Julius Caesar’s conquest of Gaul in 50 BC ushered in 500 years of Roman rule in northern Europe. The Romans found a land which was still in the Iron Age, and remade it after their own image. Before the Roman occupation, the Gallic tribes lived in wattle and daub huts. Their priests conducted human sacrifices in forbidding groves, and their chieftains nailed the heads of butchered adversaries to their doorposts as trophies of victory. Yet, just half a century after the Roman conquest, the land was visibly different. The Gallic chieftains wore togas, learned Latin, took Roman names, and erected statues of the Roman gods and emperor. Cities blossomed, with theatres and forums, temples, baths and aqueducts. Roads were constructed across the countryside. Elegant villas with statues and mosaics displaced the wattle and daub. The Gauls learned to love the olive and the Italian arts of winemaking.
This book is a combination of travel and history. Each chapter describes a journey based on a particular theme through the lands that Caesar conquered in Gaul and Britain. The themes include the gruesome religious rituals of the Celts and druids; the Gallic resistance to Roman occupation; Rome’s creation of sophisticated cities throughout Gaul; the persecution and then rise of the Christians; and the barbarian attacks before the collapse of the Empire. Each journey unravels the history, impact and heritage of the 500-year rule of the Roman Empire relevant to the theme. It shows how the violence of Caesar’s conquests and the work of the Roman colonists who followed him gave birth to a deeper and long-lasting civilisation at the foundation of European life today.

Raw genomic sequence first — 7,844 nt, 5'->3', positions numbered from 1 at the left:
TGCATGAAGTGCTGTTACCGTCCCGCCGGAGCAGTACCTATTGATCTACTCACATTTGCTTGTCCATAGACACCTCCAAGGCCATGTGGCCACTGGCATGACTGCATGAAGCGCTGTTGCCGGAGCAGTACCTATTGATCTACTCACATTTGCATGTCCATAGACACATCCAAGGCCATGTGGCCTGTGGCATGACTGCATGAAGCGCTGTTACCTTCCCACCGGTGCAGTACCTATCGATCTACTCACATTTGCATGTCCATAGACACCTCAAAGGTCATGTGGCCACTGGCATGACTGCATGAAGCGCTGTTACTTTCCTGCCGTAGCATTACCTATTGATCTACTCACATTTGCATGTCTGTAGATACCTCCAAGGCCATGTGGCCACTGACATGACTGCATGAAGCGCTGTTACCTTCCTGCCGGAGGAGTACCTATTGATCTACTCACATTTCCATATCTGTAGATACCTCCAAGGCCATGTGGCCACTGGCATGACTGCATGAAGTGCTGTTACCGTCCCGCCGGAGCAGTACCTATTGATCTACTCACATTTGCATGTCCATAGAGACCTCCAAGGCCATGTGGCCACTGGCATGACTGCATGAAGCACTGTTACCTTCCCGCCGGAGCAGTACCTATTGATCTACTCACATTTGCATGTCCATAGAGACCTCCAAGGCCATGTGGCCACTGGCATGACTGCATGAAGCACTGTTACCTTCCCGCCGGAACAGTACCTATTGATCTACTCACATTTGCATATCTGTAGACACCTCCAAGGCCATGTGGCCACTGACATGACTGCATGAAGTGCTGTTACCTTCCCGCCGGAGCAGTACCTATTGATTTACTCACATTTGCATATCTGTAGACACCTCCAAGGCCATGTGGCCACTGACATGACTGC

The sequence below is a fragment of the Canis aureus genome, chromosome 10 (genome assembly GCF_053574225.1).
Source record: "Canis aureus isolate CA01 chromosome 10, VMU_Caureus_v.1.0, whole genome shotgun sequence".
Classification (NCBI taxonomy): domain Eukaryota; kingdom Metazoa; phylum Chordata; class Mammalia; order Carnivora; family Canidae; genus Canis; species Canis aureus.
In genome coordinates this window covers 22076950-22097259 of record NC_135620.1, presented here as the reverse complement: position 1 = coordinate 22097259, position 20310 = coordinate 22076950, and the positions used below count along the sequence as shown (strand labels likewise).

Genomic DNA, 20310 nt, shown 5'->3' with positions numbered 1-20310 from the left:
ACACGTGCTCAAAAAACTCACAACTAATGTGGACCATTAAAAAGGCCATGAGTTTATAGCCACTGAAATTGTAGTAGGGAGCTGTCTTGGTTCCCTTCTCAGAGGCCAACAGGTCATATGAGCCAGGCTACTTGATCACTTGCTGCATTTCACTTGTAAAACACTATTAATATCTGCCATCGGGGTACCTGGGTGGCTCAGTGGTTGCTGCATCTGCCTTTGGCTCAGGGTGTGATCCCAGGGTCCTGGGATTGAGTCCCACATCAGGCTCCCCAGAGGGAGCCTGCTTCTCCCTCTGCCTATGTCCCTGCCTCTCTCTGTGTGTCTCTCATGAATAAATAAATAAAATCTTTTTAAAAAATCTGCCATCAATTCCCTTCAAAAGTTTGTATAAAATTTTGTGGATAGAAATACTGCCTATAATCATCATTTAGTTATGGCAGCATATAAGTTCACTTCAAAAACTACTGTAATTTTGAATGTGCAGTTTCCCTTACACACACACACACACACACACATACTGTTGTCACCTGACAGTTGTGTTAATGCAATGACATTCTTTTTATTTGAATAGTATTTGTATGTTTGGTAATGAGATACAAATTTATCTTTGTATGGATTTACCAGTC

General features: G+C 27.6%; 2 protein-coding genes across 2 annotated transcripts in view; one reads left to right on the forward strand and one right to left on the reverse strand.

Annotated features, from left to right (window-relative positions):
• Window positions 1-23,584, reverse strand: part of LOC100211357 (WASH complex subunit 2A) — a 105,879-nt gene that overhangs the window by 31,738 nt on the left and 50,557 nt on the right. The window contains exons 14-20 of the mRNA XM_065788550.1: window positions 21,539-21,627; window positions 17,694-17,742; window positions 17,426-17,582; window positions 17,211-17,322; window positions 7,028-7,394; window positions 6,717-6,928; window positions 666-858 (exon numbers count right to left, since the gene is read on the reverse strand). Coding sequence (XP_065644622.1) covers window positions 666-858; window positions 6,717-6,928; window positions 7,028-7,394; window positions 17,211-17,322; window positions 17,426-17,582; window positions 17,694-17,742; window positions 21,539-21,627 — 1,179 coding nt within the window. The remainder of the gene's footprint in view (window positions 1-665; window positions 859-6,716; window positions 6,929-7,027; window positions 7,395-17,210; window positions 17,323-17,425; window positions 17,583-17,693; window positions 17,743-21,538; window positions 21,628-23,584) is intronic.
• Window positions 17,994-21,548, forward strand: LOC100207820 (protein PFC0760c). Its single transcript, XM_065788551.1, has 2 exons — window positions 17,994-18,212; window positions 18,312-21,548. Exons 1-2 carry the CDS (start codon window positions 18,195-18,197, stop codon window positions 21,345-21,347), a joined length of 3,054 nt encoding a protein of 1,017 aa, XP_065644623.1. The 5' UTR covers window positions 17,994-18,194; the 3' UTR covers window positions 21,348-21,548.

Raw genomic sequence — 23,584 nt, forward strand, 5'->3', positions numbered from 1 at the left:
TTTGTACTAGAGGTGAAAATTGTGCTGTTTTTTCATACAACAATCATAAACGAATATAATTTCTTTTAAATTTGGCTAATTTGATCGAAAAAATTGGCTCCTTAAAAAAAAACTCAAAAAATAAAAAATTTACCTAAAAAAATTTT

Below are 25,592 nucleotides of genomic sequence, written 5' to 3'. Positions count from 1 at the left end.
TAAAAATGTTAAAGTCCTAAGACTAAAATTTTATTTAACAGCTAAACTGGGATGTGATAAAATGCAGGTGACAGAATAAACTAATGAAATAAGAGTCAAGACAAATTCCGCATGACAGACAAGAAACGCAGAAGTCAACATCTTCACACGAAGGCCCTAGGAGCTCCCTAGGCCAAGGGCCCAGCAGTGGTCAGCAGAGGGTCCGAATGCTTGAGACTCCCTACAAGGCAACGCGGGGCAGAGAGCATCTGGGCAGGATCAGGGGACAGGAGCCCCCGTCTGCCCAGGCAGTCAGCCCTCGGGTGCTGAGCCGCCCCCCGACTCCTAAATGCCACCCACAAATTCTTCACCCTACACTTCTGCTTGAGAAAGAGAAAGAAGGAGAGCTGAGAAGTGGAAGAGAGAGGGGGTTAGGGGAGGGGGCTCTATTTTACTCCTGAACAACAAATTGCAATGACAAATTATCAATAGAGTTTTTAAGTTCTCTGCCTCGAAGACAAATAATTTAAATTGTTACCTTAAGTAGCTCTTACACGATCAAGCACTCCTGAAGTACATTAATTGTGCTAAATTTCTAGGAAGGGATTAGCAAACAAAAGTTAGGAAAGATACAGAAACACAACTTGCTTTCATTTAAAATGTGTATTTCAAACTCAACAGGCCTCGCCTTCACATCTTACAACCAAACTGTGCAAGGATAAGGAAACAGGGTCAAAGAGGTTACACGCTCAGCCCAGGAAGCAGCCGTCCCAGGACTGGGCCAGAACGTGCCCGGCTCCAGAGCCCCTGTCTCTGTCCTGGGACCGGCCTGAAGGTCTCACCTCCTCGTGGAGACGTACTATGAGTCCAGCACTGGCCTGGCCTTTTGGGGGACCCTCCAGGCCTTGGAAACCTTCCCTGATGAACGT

Bijan Omrani is an historian and classicist specialising in the history of Afghanistan and Central Asia. He was educated at Wellington, and then read Classics and English at Lincoln College Oxford, where he contributed to the Spectator as an undergraduate.
He produced his first major publication, Afghanistan: A Companion and Guide, in collaboration with the seasoned Afghan traveller Matthew Leeming in 2005, and since then has edited and published numerous works, articles and book reviews on Afghan and Central Asian history. A special area of research has been the controversial area of the ...
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